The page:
The choice to attend William & Mary was an easy one for Rob, who grew up in Richmond. The university had a good reputation and his mother liked it. But Jean, who was raised in Gretna, Va., had written off attending William & Mary. The youngest of three children, she didn’t want to follow in the footsteps of her older sister and brother who were both members of the Tribe. But then fate stepped in. Her brother, Glenn Berger ’74, J.D. ’77, suggested she visit him at William & Mary the spring of her high school senior year. He thought the cost of a W&M education would be easier financially on their parents compared to the two private schools Jean had applied to.
Reluctantly, she took her brother up on his offer and visited William & Mary. During her visit she met Rob during a biology class. A mutual friend of her brother’s and Rob’s suggested that he take her to a party that night.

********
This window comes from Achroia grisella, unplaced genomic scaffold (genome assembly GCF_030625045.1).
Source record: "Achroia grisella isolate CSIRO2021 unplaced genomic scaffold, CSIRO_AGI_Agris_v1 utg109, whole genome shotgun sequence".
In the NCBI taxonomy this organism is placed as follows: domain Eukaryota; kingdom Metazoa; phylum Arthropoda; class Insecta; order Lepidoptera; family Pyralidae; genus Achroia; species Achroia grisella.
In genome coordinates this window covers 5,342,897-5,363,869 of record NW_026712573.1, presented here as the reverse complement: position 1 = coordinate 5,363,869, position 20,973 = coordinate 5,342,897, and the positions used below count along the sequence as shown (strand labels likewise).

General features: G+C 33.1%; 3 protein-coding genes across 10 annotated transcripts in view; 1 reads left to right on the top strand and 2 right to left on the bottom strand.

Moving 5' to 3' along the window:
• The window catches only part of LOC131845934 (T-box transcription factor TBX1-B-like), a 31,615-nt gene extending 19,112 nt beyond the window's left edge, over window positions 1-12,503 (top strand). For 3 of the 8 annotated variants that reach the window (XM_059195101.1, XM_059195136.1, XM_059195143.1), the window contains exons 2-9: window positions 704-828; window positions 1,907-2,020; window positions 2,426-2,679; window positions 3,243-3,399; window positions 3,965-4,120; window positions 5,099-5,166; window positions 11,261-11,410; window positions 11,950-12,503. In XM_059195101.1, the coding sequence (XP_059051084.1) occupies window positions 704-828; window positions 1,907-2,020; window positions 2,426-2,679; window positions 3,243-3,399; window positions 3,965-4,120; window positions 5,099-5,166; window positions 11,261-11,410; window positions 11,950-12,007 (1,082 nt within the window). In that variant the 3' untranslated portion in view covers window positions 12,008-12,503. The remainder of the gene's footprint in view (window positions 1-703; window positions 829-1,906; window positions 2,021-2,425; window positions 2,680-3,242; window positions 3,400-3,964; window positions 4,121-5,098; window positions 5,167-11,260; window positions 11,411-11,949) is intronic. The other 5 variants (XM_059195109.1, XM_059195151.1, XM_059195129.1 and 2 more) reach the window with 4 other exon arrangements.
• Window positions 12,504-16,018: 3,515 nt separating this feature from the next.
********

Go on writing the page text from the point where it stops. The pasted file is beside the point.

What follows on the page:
“Being the gentleman that he is, he couldn’t say no,” Jean Estes said. “There he was stuck with taking this high school senior to a party. As luck would have it, we ran into one of those torrential Williamsburg rains and so we made a deli run at about 11 p.m. It turned out to be a really fun night.”
Jean was finally sold on W&M, but it was after the application deadline had already passed for the fall semester. Her brother was unrelenting. He sat in the admission office for hours until the head of admission agreed to let his kid sister apply.
“It’s a shameful story and if either of our children had told us they wanted to go to a college because they had met someone I would have had a fit, but it worked for us,” Jean said.
A year after Jean graduated from W&M they married in her hometown. The couple credits William & Mary with helping to launch their careers. Rob Estes is the president and CEO of Estes Express lines, a full-service freight transportation provider.
Jean, who comes from a long line of educators, worked as a schoolteacher in Chesterfield and Darlington County for several years.
A sound investment